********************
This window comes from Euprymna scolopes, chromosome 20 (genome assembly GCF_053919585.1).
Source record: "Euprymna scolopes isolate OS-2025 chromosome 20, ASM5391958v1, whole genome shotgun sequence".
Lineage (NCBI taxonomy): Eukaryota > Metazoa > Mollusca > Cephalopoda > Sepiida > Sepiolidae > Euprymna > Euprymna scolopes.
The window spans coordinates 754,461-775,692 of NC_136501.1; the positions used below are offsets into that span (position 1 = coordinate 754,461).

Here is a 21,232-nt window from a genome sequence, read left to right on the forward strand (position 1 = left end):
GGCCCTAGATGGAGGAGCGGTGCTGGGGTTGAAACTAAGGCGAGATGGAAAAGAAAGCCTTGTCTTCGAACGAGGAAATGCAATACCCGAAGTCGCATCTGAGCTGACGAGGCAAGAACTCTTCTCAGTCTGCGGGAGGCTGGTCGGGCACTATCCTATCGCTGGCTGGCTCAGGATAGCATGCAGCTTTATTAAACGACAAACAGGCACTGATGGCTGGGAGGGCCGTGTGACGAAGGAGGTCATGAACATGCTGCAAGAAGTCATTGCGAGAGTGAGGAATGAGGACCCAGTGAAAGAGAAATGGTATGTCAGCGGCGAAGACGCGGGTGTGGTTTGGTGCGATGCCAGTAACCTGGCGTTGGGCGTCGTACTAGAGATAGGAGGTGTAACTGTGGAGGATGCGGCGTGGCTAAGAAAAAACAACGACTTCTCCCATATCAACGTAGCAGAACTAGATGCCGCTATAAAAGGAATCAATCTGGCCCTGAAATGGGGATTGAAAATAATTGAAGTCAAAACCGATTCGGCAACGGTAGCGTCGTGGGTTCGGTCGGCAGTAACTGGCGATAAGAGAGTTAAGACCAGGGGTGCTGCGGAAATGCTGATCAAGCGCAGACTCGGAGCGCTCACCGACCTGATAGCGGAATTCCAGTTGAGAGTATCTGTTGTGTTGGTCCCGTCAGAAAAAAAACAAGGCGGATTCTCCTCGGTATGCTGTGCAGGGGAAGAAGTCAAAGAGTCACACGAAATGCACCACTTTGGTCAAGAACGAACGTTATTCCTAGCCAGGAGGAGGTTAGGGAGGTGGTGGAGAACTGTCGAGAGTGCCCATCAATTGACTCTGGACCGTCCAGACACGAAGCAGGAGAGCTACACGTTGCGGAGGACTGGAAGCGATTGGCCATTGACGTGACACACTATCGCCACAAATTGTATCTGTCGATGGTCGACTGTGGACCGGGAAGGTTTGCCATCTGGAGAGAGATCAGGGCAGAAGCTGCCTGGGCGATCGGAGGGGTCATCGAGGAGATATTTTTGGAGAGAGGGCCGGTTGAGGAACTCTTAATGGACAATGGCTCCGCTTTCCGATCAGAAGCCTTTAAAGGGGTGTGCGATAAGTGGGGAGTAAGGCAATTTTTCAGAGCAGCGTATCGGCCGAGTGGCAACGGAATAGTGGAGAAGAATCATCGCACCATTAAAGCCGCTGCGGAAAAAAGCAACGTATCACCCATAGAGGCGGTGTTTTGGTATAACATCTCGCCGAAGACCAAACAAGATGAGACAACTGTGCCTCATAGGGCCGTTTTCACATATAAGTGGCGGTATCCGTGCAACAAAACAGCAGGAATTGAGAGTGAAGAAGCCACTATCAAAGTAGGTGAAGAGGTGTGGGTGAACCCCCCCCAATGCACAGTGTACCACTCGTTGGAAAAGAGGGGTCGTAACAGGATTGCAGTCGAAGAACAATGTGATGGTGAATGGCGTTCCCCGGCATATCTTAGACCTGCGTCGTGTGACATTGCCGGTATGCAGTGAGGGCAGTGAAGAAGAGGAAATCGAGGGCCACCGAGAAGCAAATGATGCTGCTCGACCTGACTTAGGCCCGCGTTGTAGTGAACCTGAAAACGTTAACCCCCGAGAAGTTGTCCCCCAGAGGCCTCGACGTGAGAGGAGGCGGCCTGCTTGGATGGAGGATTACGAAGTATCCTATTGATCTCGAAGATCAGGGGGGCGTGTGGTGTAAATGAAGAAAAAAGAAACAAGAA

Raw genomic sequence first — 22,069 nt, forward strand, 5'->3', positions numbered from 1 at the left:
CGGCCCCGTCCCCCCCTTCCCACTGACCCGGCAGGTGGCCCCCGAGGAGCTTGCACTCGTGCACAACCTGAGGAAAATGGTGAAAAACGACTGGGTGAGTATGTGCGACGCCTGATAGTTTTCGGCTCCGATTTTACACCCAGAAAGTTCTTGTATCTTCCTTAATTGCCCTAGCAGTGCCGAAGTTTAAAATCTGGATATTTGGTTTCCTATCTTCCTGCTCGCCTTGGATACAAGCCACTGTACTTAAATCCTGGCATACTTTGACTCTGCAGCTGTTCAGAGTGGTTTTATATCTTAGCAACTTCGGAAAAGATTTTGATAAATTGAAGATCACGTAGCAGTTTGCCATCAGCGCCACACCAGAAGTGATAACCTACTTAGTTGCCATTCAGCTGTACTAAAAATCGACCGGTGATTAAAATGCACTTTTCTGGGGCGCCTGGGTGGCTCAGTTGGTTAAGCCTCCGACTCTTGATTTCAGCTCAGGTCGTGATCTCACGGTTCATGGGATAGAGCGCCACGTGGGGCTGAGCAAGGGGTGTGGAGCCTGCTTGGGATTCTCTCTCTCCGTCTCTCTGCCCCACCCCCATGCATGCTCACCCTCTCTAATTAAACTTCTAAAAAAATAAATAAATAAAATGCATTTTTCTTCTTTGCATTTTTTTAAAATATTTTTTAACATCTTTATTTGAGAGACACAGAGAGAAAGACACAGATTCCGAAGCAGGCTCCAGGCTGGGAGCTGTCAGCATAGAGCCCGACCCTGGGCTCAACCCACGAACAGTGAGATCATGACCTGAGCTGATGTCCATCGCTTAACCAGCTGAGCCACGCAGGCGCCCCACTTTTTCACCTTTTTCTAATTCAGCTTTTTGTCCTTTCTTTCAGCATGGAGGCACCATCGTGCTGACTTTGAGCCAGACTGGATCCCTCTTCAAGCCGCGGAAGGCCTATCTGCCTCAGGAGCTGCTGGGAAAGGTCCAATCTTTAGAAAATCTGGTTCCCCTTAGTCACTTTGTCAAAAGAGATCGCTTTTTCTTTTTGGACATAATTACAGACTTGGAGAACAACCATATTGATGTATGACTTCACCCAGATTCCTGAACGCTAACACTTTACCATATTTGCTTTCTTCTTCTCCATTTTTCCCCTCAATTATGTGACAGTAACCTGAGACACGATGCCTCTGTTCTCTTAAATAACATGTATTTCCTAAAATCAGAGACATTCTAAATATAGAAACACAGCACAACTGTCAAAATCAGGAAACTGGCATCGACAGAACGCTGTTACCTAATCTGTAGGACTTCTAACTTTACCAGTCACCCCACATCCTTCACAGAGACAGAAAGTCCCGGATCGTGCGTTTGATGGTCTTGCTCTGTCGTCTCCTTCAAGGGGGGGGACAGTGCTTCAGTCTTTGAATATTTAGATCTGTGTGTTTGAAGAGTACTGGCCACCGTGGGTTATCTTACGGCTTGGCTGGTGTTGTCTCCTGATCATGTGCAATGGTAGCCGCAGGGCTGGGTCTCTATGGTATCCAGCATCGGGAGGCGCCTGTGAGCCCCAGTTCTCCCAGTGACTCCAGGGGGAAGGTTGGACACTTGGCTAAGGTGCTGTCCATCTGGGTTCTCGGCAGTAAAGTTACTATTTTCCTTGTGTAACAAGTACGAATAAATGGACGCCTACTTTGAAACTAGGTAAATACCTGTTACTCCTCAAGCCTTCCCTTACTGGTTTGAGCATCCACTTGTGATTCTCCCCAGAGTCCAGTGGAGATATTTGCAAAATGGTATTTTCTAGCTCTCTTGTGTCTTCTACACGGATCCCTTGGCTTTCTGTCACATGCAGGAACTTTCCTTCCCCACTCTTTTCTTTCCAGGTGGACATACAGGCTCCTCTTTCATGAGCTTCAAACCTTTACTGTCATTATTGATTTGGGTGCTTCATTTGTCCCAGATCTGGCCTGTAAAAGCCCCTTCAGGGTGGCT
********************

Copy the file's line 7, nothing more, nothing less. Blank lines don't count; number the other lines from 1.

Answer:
Raw genomic sequence first — 22,069 nt, forward strand, 5'->3', positions numbered from 1 at the left: